While researching for her PhD thesis, Stephanie L. Derrick uncovered a forgotten C.S. Lewis article—forgotten in the sense that it that had not appeared in scholarly bibliographies of his work. Entitled “A Christmas Sermon for Pagans,” it reads in part:
“A universe of colourless electrons (which is presently going to run down and annihilate all organic life everywhere and forever) is, perhaps, a little dreary compared with the earth-mother and the sky-father, the wood nymphs and the water nymphs, chaste Diana riding the night sky and homely Vesta flickering on the hearth. But one can’t have everything, and there are always the flicks and the radio: if the new view is correct, it has very solid advantages.”
And then later:
“It looks to me, neighbours, as though we shall have to set about becoming true Pagans if only as a preliminary to becoming Christians. … For (in a sense) all that Christianity adds to Paganism is the cure. It confirms the old belief that in this universe we are up against Living Power: that there is a real Right and that we have failed to obey it: that existence is beautiful and terrifying. It adds a wonder of which Paganism had not distinctly heard—that the Mighty One has come down to help us, to remove our guilt, to reconcile us.”
Read Derrick’s article about unearthing this C.S. Lewis sermon along with an unlikely article he apparently wrote about cricket (under his pseudonym).
By the way, Derrick is turning her thesis into an upcoming book: The Fame of C. S. Lewis: A Controversialist’s Reception in Britain and America, to be published by Oxford University Press in July 2018 (that release date according to Amazon.com).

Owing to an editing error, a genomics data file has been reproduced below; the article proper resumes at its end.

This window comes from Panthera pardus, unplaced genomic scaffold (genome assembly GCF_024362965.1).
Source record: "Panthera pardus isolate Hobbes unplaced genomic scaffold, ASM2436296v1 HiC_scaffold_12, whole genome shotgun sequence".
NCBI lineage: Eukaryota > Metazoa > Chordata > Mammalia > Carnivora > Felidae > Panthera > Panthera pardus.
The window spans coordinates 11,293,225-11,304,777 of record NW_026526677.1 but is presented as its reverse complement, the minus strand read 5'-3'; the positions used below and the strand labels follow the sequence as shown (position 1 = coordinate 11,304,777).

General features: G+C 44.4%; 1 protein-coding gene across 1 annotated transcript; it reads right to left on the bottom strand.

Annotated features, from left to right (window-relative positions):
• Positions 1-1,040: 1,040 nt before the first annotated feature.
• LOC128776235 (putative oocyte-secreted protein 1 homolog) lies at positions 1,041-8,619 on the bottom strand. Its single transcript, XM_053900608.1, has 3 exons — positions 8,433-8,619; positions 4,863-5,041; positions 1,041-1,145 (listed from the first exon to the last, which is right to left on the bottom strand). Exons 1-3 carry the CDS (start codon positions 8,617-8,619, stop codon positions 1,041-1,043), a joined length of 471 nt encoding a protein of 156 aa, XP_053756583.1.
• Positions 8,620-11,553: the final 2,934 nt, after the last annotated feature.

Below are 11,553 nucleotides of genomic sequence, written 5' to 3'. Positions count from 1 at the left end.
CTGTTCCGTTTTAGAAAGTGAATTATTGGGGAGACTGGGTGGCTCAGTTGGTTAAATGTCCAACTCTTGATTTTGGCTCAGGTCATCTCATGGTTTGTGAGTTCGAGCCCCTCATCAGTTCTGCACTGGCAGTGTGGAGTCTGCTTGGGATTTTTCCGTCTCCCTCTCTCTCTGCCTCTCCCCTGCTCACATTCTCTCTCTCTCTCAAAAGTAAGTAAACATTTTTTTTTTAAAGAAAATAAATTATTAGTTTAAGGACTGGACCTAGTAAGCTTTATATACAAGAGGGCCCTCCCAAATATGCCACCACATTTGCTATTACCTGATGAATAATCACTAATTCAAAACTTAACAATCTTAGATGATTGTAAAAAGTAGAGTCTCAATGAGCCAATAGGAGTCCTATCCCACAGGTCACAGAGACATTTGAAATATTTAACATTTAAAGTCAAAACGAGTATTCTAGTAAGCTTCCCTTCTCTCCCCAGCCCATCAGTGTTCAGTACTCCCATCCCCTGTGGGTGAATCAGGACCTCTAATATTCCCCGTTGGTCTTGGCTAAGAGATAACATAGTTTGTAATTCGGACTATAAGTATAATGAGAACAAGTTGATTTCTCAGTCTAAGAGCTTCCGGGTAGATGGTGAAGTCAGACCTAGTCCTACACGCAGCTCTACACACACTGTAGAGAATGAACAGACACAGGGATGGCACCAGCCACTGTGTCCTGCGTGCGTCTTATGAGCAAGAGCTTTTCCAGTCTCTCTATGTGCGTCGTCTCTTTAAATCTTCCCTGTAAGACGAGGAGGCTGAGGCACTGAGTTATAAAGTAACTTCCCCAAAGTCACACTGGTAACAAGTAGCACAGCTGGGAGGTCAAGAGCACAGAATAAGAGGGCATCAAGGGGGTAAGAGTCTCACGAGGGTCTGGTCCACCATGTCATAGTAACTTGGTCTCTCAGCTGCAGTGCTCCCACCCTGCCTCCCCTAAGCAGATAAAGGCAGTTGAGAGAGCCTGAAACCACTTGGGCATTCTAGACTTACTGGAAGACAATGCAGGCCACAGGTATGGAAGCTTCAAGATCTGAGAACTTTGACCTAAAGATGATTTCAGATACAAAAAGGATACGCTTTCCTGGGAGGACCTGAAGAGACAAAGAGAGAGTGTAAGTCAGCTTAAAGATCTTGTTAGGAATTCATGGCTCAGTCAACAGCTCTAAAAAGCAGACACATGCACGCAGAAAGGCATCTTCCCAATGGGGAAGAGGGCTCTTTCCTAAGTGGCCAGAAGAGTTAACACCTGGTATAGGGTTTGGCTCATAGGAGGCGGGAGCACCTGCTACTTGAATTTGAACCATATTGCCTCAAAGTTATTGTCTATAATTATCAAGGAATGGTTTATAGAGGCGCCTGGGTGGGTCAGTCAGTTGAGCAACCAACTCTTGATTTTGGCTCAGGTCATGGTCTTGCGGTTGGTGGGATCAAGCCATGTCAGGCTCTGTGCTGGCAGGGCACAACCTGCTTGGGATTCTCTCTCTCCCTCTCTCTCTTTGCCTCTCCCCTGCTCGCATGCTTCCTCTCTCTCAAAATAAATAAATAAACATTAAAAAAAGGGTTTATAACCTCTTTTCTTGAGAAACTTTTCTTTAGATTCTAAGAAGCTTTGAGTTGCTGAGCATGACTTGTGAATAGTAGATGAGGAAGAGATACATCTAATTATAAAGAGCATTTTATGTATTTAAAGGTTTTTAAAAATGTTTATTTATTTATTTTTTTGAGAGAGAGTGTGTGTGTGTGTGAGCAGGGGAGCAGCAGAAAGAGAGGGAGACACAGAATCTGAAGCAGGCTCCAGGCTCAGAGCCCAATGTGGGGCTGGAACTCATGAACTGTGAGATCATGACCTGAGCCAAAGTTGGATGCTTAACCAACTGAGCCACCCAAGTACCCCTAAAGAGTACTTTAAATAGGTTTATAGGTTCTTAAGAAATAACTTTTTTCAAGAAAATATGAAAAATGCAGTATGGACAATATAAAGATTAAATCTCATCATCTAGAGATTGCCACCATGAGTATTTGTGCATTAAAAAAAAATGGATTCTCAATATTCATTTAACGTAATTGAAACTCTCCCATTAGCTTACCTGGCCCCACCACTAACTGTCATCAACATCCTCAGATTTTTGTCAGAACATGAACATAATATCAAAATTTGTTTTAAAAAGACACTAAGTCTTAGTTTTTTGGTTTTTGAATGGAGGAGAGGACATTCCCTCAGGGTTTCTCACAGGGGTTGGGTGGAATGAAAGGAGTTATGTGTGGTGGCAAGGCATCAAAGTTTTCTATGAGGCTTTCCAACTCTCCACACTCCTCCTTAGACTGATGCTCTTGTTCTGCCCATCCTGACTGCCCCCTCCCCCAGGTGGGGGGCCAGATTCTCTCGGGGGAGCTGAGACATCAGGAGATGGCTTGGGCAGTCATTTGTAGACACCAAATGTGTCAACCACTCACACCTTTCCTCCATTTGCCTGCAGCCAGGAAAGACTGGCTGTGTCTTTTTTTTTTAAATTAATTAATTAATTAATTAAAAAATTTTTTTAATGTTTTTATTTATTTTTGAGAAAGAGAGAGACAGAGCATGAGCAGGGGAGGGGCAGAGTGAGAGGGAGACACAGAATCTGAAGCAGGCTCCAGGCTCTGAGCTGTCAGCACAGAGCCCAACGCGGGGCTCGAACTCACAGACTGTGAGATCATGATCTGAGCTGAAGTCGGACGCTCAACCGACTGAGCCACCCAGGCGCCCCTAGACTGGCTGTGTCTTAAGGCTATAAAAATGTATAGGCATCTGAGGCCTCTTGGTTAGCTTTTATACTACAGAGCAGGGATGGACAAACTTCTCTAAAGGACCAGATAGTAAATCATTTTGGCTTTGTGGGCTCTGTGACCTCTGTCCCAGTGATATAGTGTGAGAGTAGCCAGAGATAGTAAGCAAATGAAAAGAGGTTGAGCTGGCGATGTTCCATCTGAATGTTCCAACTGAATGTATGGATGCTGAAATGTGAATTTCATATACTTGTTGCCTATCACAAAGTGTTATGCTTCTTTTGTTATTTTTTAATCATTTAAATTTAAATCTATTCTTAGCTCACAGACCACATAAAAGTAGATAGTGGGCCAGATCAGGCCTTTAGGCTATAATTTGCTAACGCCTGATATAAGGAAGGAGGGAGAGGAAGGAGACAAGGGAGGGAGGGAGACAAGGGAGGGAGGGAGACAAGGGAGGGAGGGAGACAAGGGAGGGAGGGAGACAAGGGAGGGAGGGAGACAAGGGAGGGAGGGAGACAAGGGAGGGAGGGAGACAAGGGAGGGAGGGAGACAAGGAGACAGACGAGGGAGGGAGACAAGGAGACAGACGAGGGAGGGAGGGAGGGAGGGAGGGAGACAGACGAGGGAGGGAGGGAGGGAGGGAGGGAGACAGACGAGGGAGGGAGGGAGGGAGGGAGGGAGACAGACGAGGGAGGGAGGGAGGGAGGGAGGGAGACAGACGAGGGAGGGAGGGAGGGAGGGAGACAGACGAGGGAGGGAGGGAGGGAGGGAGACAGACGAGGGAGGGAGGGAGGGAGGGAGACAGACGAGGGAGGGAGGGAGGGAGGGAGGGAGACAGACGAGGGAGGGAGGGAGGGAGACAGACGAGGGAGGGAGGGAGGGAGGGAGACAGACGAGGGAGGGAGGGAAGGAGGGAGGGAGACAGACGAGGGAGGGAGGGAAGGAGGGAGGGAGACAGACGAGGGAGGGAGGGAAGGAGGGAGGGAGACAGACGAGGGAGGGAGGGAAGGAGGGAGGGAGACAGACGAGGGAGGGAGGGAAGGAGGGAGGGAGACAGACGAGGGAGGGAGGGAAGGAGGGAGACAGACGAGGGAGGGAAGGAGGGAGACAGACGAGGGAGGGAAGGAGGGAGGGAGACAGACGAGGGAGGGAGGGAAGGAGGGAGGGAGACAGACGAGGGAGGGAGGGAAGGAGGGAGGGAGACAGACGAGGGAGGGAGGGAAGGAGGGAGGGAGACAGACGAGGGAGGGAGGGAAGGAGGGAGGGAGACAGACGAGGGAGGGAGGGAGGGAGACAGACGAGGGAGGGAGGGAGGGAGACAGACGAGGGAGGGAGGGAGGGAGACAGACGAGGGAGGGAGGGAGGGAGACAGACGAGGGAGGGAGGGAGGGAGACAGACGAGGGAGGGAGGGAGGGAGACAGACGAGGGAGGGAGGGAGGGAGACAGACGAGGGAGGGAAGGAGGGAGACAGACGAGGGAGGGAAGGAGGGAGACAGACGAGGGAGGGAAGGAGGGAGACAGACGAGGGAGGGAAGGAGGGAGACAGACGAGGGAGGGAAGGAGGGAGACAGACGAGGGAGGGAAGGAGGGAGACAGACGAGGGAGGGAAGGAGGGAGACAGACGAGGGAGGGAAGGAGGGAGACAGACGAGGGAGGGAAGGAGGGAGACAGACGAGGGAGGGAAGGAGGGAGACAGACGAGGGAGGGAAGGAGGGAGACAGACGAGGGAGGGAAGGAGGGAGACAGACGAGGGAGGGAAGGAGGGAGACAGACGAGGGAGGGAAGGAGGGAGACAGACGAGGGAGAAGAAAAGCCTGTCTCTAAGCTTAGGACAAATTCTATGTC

And while we’re talking Christmas, see what C.S. Lewis had to say about ritual, which included some thoughts about the holiday season.
Posted in C.S. Lewis, Christian Humanism, Christmas
Tagged articles by C.S. Lewis, books, C.S. Lewis, Christmas, holidays, paganism, pagans, rediscovered writings, research, ritual, scholarship, Stephanie L. Derrick
“[I]f the New Testament is right, Christ did not come to pluck souls from an evil and worthless creation and transport them to an angelic existence; instead he came to announce the beginning of the world’s renewal.”
– from The Passionate Intellect: Incarnational Humanism and the Future of University Education by Norman Klassen of St. Jerome’s University in Waterloo, Ontario, and Jens Zimmerman of Trinity Western University in Langley, British Columbia
LiturgicalCredo.com has posted an interview with Don W. King, author of Hunting the Unicorn: A Critical Biography of Ruth Pitter (Kent State University Press). The book is due in May.
In 1955, English poet Ruth Pitter became the first woman to receive the Queen’s Gold Medal for Poetry. She had previously won two other major poetry awards.
Pitter was admired by W.B. Yeats and C.S. Lewis, as well as other members of the Inklings.
Don W. King discovered references to letters between Lewis and Pitter while he was doing research for his 2001 book, C.S. Lewis, Poet: The Legacy of His Poetic Impulse (Kent State University Press). After that, he continued to research Pitter, and the result was Hunting the Unicorn.
You’ll find the interview prominently displayed on our home page.
(Mac users, if you happen to notice any strange breaks in the text of the interview, please let us know by leaving a comment on this post.)
Colin Foote Burch
Posted in academics, books, c.s.lewis, Christianity, education, feminism, Inklings, literature, news, poetry, scholarship
Tagged academia, academics, books, c.s.lewis, Christianity, criticism, education, faith, feminism, Inklings, literature, news, poetry, RuthPitter, scholarship, WBYeats